Protein, it is an important part of our daily diet now, but will become even more vital during a long-term disaster. Our bodies require more protein for energy during high-stress situations, and a SHTF scenario will definitely be one of those situations.
On a daily, really an hourly, basis, we will be engaging in far more strenuous physical labor than we do now, which will cause our bodies to burn more calories and require extensively more protein to remain strong and healthy.
There are two very specific types of protein you can raise or cultivate on a survival homestead. While animal based protein offers the most robust source of the vital nutrient, plant-based protein sources should not be neglected when creating your sustainable food source plan.
Regardless of how small your growing and pasture / backyard space may be, you can grow and raise your own protein sources. The dried waste from livestock makes excellent composting material, and will generate rich dirt to use when growing plant based sources of protein and other garden crops.
Table of Contents
Animal Protein Sources on the Homestead
Cows are perfect to raise during a survival situation for several reasons, but there are some substantially notable drawbacks to raising bovine, as well.
Pros – Cows are sources of both of meat and dairy. Beef harvested from a single cow could provide enough beef and protein for a family of four for an entire winter – perhaps beyond.
Cons – Cows require a lot of pasture space, and must be fed a substantial amount of hay to survive over the winter months.
During a long-term SHTF disaster, you will not likely be able to buy hay, and will only be able to harvest enough on your own if you have significant and stable fuel stockpiles or hay raking, cutting, and baling equipment that can be pulled by horses – which also need hay to eat during the winter months.
Summary – If you do not live in a climate that allows a pasture to grow year round or have enough land and suitable equipment to bale your own hay, keeping cattle will only be able to supply protein for the family for a short time, then butchering and preservation of the beef off-grid style, will be necessary.
Miniature cattle could provide a workable solution, the protein yield would be lower, but so would the space and amount of hay required to keep them alive.
Pros – Unlike cattle, rabbits take up very little space to keep, can survive on sprouts grown indoors and then delivered to their hutches to eat over the winter months, and reproduce extremely quickly.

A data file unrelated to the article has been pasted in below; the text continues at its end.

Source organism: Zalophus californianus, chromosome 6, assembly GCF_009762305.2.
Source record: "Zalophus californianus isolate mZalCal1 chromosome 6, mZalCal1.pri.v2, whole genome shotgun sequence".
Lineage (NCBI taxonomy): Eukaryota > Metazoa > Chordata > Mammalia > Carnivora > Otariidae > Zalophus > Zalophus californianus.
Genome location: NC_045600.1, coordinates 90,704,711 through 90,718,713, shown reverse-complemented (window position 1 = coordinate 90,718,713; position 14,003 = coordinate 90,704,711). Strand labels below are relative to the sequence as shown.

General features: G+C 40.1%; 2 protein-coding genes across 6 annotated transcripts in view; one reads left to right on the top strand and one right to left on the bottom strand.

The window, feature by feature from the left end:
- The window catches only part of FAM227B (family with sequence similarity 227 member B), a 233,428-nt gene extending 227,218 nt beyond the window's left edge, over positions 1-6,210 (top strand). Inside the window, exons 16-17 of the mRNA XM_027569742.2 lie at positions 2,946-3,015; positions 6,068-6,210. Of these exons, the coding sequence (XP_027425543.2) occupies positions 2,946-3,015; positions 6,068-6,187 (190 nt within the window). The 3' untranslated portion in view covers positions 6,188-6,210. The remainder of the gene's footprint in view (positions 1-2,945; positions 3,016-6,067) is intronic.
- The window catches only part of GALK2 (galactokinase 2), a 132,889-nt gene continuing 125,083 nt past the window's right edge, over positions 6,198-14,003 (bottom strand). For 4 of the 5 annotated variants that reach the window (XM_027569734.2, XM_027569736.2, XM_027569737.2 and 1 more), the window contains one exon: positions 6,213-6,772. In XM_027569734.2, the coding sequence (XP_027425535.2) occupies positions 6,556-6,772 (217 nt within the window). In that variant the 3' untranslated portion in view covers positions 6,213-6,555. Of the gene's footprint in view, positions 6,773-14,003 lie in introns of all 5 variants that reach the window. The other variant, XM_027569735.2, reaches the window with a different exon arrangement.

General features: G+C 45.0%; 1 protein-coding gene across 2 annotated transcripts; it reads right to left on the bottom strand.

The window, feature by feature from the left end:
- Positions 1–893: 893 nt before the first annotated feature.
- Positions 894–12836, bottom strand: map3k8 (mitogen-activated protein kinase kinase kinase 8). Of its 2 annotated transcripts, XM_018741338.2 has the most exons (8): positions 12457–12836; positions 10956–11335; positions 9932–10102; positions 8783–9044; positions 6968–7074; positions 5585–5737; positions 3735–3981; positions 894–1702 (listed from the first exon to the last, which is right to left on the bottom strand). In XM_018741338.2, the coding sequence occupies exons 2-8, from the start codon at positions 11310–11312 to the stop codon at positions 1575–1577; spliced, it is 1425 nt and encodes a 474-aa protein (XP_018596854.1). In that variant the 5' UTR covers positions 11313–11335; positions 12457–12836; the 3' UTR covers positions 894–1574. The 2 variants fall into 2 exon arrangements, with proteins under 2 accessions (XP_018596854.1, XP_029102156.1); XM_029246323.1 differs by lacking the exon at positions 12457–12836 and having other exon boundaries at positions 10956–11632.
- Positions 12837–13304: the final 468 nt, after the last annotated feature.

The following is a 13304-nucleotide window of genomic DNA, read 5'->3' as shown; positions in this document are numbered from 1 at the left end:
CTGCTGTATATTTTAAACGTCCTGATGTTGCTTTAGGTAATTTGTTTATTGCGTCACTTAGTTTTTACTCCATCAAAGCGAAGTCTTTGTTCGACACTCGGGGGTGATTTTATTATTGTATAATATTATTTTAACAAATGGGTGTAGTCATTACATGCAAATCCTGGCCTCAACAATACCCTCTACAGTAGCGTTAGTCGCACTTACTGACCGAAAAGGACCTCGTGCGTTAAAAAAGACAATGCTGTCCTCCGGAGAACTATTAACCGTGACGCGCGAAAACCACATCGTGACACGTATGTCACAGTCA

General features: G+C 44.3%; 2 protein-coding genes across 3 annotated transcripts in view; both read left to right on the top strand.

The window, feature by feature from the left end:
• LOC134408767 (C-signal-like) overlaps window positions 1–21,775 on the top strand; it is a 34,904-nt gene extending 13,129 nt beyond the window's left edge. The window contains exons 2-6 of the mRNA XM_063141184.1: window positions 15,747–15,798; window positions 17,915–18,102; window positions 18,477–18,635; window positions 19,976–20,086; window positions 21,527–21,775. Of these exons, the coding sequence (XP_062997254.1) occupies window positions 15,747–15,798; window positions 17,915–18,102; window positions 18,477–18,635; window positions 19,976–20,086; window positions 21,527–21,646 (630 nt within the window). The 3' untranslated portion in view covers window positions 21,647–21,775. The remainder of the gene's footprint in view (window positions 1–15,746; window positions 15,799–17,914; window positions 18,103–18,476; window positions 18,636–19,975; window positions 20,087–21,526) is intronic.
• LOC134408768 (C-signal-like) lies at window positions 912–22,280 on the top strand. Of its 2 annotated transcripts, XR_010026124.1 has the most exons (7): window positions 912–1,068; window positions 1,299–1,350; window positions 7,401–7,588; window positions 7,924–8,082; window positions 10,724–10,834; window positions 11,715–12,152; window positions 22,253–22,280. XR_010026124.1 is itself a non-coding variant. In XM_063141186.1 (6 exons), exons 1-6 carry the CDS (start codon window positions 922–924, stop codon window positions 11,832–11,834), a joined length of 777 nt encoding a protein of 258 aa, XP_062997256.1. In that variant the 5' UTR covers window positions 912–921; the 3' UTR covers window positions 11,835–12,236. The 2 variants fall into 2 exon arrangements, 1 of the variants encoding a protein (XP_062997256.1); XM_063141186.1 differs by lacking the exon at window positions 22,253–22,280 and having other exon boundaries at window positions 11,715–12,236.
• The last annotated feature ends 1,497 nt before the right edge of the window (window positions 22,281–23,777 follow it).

Cons – Rabbits are small livestock and therefore will not provide as much protein per animal as large livestock like cattle or even medium livestock.
Summary – Build a rabbit pen that allows the small livestock access to the grass so they can dine naturally without costing you a dime.
You can use a “chicken tractor” to rotate the grazing area so the food supply runs out at a far lower pace and helps to keep weeds down and snakes at a distance when you no longer have the extra gas or time to mow the property.
Rabbits reproduce not only amply, but quickly, so there is no need to wait six to nine months before butchering or up to two years for large livestock like a cow.
Goats do not need a quality pasture or even semi-level pasture to seek out food for themselves.
A free-ranging goat could feed itself all winter long by traversing rugged terrain and eating the leavings from on the forest floor. If you cannot free-range your goats, simply tie them to a cinder block or similar object in different areas on the survival homestead and allow them to browse for food.
Pros – Goats, like cattle, can provide both meat (protein) and dairy. While some breeds are known as better for meat production and others for milking, any goat (or cow) can be used for both.
Goats take up a lot less space and eat far less than cows, but still produce a fine quality and non-fatty meat. Goats do not need a true pasture to feed, they will eat brush, weeds, leaves (growing or dead ones from the ground) and basically keep the undergrowth back away from your pasture and home.
Cons – Goats, being medium livestock, will not produce as much meat as a cow.
Summary – Goats typically produce two, sometimes three kids, per litter (after giving birth the first time) and can usually reproduce twice per year. They will browse for their own food, making them cheaper to feed and needing far less hay, even during winter, because in most environments, there is still enough vegetation for them to eat. Pygmy and Nigerian Dwarf goats could even be kept in a suburban backyard (if local laws allow) and on small survival retreats.
This Pygmy and Nigerian Dwarf goat cross could live quite contentedly in a backyard or on a small 5-acre survival retreat. Pygmy goats are known as meat goats and Nigerian Dwarfs are a quality dairy goat breed.
Poultry: Chickens, Ducks, and Turkey